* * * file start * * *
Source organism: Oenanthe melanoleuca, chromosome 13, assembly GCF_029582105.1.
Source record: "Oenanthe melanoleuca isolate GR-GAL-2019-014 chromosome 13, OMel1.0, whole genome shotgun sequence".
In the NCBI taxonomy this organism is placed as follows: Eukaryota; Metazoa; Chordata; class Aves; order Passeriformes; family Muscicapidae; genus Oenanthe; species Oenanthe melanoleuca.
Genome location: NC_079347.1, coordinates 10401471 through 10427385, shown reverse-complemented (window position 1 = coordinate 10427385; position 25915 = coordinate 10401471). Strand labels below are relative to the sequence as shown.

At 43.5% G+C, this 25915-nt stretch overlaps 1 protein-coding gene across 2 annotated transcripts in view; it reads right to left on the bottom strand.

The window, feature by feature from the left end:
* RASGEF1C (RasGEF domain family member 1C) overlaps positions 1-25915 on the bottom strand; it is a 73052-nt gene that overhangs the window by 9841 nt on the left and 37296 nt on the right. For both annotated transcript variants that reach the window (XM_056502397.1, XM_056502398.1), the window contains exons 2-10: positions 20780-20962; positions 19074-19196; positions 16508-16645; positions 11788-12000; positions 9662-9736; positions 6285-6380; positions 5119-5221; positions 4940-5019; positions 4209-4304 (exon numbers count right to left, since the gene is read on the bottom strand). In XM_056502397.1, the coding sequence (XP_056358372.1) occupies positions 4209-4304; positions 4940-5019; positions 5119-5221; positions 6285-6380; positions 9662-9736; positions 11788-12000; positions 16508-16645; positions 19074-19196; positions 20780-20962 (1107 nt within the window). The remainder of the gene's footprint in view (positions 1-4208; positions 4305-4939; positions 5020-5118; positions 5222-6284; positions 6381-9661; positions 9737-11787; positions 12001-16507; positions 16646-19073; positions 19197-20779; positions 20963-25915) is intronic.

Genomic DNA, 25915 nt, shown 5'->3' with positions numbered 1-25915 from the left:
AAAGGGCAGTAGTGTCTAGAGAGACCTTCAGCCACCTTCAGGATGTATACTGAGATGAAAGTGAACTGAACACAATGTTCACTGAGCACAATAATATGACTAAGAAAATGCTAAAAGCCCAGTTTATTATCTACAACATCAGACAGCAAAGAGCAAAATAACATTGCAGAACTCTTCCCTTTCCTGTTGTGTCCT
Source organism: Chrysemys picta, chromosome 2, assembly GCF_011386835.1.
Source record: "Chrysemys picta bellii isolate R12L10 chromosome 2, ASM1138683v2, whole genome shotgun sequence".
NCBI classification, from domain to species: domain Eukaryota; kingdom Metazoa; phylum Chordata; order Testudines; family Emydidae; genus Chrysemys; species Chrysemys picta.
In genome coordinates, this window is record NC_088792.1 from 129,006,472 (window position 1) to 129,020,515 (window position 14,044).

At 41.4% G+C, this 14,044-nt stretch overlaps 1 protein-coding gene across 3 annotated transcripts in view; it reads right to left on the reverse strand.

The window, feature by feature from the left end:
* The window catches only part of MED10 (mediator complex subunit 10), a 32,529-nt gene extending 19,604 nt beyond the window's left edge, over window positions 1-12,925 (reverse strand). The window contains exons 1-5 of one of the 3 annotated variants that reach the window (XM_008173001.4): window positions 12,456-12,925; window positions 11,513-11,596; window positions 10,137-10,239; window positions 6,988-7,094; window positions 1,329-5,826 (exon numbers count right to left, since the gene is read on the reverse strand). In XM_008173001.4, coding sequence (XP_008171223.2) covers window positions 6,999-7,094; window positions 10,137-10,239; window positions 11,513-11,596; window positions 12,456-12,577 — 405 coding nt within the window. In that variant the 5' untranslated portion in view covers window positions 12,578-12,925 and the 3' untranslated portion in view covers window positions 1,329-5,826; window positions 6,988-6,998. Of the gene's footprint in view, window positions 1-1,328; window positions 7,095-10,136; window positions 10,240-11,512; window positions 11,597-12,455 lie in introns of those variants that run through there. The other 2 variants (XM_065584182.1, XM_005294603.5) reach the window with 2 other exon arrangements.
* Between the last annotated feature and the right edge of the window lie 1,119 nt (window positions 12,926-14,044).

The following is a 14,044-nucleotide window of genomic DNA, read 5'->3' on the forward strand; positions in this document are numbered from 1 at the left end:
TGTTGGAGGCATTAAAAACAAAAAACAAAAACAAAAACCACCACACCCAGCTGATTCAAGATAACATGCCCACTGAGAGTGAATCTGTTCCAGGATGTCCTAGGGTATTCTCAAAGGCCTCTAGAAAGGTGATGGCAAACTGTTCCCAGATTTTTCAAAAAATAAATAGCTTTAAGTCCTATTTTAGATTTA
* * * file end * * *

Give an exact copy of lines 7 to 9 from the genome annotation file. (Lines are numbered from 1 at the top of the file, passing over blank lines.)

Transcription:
* RASGEF1C (RasGEF domain family member 1C) overlaps positions 1-25915 on the bottom strand; it is a 73052-nt gene that overhangs the window by 9841 nt on the left and 37296 nt on the right. For both annotated transcript variants that reach the window (XM_056502397.1, XM_056502398.1), the window contains exons 2-10: positions 20780-20962; positions 19074-19196; positions 16508-16645; positions 11788-12000; positions 9662-9736; positions 6285-6380; positions 5119-5221; positions 4940-5019; positions 4209-4304 (exon numbers count right to left, since the gene is read on the bottom strand). In XM_056502397.1, the coding sequence (XP_056358372.1) occupies positions 4209-4304; positions 4940-5019; positions 5119-5221; positions 6285-6380; positions 9662-9736; positions 11788-12000; positions 16508-16645; positions 19074-19196; positions 20780-20962 (1107 nt within the window). The remainder of the gene's footprint in view (positions 1-4208; positions 4305-4939; positions 5020-5118; positions 5222-6284; positions 6381-9661; positions 9737-11787; positions 12001-16507; positions 16646-19073; positions 19197-20779; positions 20963-25915) is intronic.

Genomic DNA, 25915 nt, shown 5'->3' with positions numbered 1-25915 from the left:
AAAGGGCAGTAGTGTCTAGAGAGACCTTCAGCCACCTTCAGGATGTATACTGAGATGAAAGTGAACTGAACACAATGTTCACTGAGCACAATAATATGACTAAGAAAATGCTAAAAGCCCAGTTTATTATCTACAACATCAGACAGCAAAGAGCAAAATAACATTGCAGAACTCTTCCCTTTCCTGTTGTGTCCT